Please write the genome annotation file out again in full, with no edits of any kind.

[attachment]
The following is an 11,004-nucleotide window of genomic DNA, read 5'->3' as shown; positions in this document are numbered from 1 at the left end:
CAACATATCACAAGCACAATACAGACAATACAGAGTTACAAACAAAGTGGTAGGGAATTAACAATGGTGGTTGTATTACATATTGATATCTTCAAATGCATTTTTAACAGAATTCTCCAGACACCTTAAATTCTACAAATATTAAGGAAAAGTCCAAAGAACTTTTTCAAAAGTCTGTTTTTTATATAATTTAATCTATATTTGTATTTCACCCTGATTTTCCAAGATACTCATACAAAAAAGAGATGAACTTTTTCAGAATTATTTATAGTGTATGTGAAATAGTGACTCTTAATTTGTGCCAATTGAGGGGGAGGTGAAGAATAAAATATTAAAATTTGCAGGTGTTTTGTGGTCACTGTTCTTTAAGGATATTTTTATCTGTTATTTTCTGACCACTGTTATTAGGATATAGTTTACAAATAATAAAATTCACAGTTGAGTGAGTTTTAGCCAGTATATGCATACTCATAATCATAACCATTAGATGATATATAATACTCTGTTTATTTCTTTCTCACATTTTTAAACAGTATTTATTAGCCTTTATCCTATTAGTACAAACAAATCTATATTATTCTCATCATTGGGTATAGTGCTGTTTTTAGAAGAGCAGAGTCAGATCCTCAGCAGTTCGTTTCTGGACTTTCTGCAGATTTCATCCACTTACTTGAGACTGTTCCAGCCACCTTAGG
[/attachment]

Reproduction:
The following is an 11,004-nucleotide window of genomic DNA, read 5'->3' as shown; positions in this document are numbered from 1 at the left end:
CAACATATCACAAGCACAATACAGACAATACAGAGTTACAAACAAAGTGGTAGGGAATTAACAATGGTGGTTGTATTACATATTGATATCTTCAAATGCATTTTTAACAGAATTCTCCAGACACCTTAAATTCTACAAATATTAAGGAAAAGTCCAAAGAACTTTTTCAAAAGTCTGTTTTTTATATAATTTAATCTATATTTGTATTTCACCCTGATTTTCCAAGATACTCATACAAAAAAGAGATGAACTTTTTCAGAATTATTTATAGTGTATGTGAAATAGTGACTCTTAATTTGTGCCAATTGAGGGGGAGGTGAAGAATAAAATATTAAAATTTGCAGGTGTTTTGTGGTCACTGTTCTTTAAGGATATTTTTATCTGTTATTTTCTGACCACTGTTATTAGGATATAGTTTACAAATAATAAAATTCACAGTTGAGTGAGTTTTAGCCAGTATATGCATACTCATAATCATAACCATTAGATGATATATAATACTCTGTTTATTTCTTTCTCACATTTTTAAACAGTATTTATTAGCCTTTATCCTATTAGTACAAACAAATCTATATTATTCTCATCATTGGGTATAGTGCTGTTTTTAGAAGAGCAGAGTCAGATCCTCAGCAGTTCGTTTCTGGACTTTCTGCAGATTTCATCCACTTACTTGAGACTGTTCCAGCCACCTTAGG